Christian, Jewish, Muslim, Hindu, and secular leaders gathered inside Planned Parenthood Metro Washington’s new Carol Whitehill Moses health center on Tuesday to perform a blessing of the space.
The event, co-hosted by the Religious Coalition for Reproductive Choice, included interfaith blessings, prayers, and testimonies about why it was important ― politically and spiritually ― for women to have autonomy over their own bodies.
Dr. Laura Meyers, President & CEO of Planned Parenthood of Metropolitan Washington, told The Huffington Post that it’s crucial for Americans to hear these progressive voices of faith speak up for women.
“Having a group of interfaith clergy perform a ceremony focused on unity and wholeness therefore takes on special meaning to empower and celebrate rather than to stigmatize, control and dehumanize,” Meyers said in a statement released to HuffPost. “Having such a ceremony take place at this moment in history is especially powerful for us as we seek to mobilize our communities of different faiths to come together to affirm and support the reproductive freedoms we cherish and have fought so hard to achieve.”
The ceremony comes at a time when many progressive women feel that their access to safe and affordable reproductive care is under attack. Emboldened by president-elect Donald Trump's victory, Republicans in Congress are pushing forward with plans to strip Planned Parenthood of its federal funding. House Speaker Paul Ryan announced last week that this provision will be included in a special bill Republicans are preparing that seeks to repeal Obamacare.
Planned Parenthood health centers provide a range of health care services for both men and women ― including testing and treatment for sexually transmitted infections, and screening for cervical and other cancers. The Carol Whitehill Moses Center in DC opened in September and is expected to provide care for more than 12,000 people within its first year.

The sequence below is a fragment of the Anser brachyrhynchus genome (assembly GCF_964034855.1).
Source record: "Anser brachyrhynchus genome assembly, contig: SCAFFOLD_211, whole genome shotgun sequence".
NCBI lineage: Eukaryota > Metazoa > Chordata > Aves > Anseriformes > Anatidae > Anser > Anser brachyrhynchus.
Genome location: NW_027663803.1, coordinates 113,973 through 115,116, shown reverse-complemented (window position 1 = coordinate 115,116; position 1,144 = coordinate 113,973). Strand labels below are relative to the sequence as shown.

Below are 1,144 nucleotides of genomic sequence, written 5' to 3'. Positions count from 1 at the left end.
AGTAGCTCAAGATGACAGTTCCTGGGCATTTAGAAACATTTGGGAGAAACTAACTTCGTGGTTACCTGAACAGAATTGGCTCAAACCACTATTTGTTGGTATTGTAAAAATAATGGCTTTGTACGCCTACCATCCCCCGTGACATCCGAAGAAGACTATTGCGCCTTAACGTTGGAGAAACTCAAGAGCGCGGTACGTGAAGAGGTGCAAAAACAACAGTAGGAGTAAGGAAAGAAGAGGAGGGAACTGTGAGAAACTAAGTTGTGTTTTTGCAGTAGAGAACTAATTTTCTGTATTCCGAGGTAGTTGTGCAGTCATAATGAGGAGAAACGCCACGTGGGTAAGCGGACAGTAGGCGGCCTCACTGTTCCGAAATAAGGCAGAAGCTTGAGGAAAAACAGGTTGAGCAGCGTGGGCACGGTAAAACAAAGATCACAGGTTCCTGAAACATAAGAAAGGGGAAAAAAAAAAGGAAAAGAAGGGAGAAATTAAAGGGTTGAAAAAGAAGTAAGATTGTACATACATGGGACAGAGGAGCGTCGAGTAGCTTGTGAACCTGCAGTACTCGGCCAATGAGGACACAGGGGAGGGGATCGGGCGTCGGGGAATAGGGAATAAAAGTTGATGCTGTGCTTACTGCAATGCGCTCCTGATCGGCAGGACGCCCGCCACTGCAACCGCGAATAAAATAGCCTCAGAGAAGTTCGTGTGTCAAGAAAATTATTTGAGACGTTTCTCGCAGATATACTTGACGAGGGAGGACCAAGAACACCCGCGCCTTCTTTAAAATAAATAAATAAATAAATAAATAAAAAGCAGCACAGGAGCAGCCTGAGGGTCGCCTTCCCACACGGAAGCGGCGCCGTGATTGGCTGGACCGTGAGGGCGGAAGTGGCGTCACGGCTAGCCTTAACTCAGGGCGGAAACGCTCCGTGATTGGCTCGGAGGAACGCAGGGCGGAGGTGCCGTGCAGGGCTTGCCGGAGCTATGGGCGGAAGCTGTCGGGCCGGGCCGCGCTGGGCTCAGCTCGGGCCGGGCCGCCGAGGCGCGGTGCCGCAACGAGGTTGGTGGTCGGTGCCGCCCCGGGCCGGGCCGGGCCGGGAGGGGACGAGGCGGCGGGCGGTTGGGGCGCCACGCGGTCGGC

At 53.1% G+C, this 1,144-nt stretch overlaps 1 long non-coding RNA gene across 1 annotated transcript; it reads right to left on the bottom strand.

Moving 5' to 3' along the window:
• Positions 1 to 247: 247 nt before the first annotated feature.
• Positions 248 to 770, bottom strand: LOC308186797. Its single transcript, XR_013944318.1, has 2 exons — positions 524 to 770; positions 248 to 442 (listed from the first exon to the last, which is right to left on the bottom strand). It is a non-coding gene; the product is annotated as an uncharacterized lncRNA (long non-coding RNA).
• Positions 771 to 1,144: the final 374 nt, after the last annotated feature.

Conservative Christian opponents of Planned Parenthood have long sought to defund it because its centers perform abortions.
Meyers said that the conversation about religion and reproductive health has been dominated by the “religious right” ― despite the fact that clergy played a role in the abortion rights movement.
Faith-based movements defending a woman’s right to choose have existed since before the 1973 Roe v. Wade Supreme Court decision legalized abortion in the United States.
“Regardless of the long history of connection between clergy and Planned Parenthood as well as the clergy’s role in the abortion rights movement more generally, those on the right seek to separate those of us in the reproductive rights movement from a sense of deep spirituality and religious connection,” Meyer said. “Their binary moral framework leaves no space for individual questions of conscience nor the moral ambiguity that is an inevitable fact of life.”
The interfaith leaders at Tuesday’s event believe it’s time to change that narrative.
Rev. Dr. Christine Y. Wiley, co-pastor of Washington, D.C.’s Covenant Baptist United Church of Christ, helped to plan and coordinate the interfaith blessing ceremony. She told The Huffington Post that her faith inspired her to support a woman’s right to choose.
“Many people do not understand that there are many kinds of Christians. Conservative Christians dominate the television and Radio media and influence people to think that this brand of Christianity ‘is’ Christianity. Although they have great influence, this stance is far from representing the true tenets of the person of Jesus Christ,” Wiley said. “As a progressive Womanist Christian who is concerned about wholeness in the community, especially for those who are marginalized and disenfranchised, my task is to do what Jesus did, to meet people where they are with love and understanding, and bring healing and freedom to them.”
Watch a video of the interfaith ceremony below.